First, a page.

I performed a openVAS scan on a Windows Server 2008 R2 and got a report for a high threat level vulnerability called Microsoft RDP Server Private Key Information Disclosure Vulnerability. An remote attacker could perform a man-in-the-middle attack to gain access to a RDP session.

Affected Software is Microsoft RDP 5.2 and below.
My server uses RDP 7.1, is this alarm a false alarm?

Security Advisor Pages say: Solution Status Unpatched, No remedy...

CVE: CVE-2005-1794

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    Not a Windows guy so I can't tell you for sure if this is or isn't a problem, but you need to look at how OpenVAS is deciding you're vulnerable. If it's actually trying an attack against the vulnerability and succeeding (or getting far enough to say you might have a problem) there's a chance your system has been compromised in some way. You could also try a scan against a known clean (fresh install) Win2K8 system to see if you get the same result. – voretaq7 Sep 6 '12 at 21:08
  • openVAS just seems to scan ports in the mode I used, the system is definitely clean. But youre right, if one is banner grabbing he should find out about the RDP version. – hub Sep 6 '12 at 21:13
  • Banner grabbing is what I'd expect (which is why I'd be a little concerned by this message -- I assume Microsoft has revved the RDP version number since 2005). it's also possible the OpenVAS test is poorly written (bad test condition, etc) -- If you're reasonably sure it's a false alarm report it to them so they can fix the test :-) – voretaq7 Sep 6 '12 at 21:20
  • I just checked the version installed on my server and its 7.1 like its used to be at Windows Server 2008 R2. A little bit strange openVAS directly creates a high threat level report when detecting a open port 3389... – hub Sep 6 '12 at 21:25
  • I've edited my answer to explain why that happens. – Michael Hampton Sep 6 '12 at 21:27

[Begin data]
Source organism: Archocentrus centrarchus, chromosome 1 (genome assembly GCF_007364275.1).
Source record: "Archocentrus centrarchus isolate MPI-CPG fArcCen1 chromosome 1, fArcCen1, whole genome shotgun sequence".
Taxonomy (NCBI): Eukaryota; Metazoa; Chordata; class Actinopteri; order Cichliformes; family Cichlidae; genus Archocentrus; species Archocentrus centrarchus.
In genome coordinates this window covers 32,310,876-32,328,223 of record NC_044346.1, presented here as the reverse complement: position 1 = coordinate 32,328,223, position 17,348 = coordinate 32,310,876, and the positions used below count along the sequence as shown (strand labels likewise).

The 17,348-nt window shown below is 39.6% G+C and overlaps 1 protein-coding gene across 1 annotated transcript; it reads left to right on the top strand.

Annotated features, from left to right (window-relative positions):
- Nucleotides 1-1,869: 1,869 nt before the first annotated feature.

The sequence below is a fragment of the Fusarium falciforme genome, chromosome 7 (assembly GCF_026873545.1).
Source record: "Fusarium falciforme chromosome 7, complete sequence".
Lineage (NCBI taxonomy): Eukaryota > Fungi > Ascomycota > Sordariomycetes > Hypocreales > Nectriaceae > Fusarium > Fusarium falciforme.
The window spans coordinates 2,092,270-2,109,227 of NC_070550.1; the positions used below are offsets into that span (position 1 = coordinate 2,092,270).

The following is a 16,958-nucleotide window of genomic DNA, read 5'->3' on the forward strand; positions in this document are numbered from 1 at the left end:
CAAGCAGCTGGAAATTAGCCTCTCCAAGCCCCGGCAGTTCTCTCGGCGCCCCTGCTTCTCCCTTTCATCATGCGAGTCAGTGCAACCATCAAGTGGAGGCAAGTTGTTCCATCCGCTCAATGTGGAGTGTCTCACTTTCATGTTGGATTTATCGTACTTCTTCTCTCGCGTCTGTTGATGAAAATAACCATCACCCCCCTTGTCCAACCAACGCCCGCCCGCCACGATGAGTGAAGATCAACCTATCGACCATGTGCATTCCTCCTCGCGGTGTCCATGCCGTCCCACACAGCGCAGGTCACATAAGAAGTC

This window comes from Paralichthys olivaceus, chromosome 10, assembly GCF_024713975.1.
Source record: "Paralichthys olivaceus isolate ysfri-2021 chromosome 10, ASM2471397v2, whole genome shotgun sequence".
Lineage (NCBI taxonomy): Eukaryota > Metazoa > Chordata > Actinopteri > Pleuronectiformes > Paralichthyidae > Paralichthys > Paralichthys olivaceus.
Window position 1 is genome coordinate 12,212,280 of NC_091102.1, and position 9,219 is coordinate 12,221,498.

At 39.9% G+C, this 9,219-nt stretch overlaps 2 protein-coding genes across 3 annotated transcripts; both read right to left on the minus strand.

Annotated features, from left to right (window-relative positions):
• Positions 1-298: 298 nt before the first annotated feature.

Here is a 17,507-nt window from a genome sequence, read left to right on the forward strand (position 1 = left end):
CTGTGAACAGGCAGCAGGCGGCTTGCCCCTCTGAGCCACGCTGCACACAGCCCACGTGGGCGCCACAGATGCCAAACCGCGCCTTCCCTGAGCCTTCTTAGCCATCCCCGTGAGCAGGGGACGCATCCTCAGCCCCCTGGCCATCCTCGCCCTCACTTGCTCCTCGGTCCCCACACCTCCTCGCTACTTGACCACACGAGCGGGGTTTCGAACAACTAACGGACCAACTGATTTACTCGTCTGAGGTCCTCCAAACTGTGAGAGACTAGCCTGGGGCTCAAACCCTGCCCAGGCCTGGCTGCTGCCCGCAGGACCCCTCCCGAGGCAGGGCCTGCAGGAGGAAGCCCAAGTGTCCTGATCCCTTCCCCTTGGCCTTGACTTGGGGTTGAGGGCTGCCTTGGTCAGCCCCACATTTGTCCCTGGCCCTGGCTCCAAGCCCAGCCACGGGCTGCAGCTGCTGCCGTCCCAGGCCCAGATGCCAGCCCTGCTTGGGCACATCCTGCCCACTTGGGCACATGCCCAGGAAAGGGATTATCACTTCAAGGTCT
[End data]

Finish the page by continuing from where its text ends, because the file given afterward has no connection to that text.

You are still potentially vulnerable unless you have configured the server to only use the newer protocol.

You can do this as follows:

  • Open the System control panel.
  • Click on "Remote settings" on the left-hand side.
  • Make sure that the "Allow connections only from computers running Remote Desktop with Network Level Authentication (more secure)" option is selected.

Once this is done, OpenVAS should no longer report the vulnerability. (At least, it worked for me.)


It was fixed in 5.3, (actually 6.0 since there wasn't a 5.3, but the vulnerability tests look for 5.3) so if you have 7.1 then it does not apply to your system.

Unfortunately it doesn't appear to be possible to detect the exact RDP version remotely, as the RDP server returns the same version number for anything 5.0 and higher. This vulnerability, then, would always be reported if an RDP server is present on the target host.

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    Version numbers that don't indicate the version of the software that's actually running -- What will Microsoft think of next? :-/ – voretaq7 Sep 6 '12 at 22:13
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    @voretaq7 Let me tell you about Windows 7 (6.1) and Windows 8 (6.2)! – Shane Madden Sep 7 '12 at 4:39
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    @ShaneMadden I'm still running Windows Me because I'm an individualist, but I'm going to upgrade to Vizsla soon - they're too adorable to resist. – voretaq7 Sep 7 '12 at 5:24
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    You are still vulnerable unless you have configured the server to only use the newer protocol. Once you've changed the configuration, OpenVAS will no longer report the vulnerability. – Harry Johnston Aug 15 '14 at 0:01
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    Sorry, make that "potentially vulnerable" - if you are using up-to-date clients then you'll see a warning if a MitM attempts to downgrade the connection to an unauthenticated one. Reconfiguring the server just ensures that nobody is using an out-of-date client. – Harry Johnston Aug 15 '14 at 0:29

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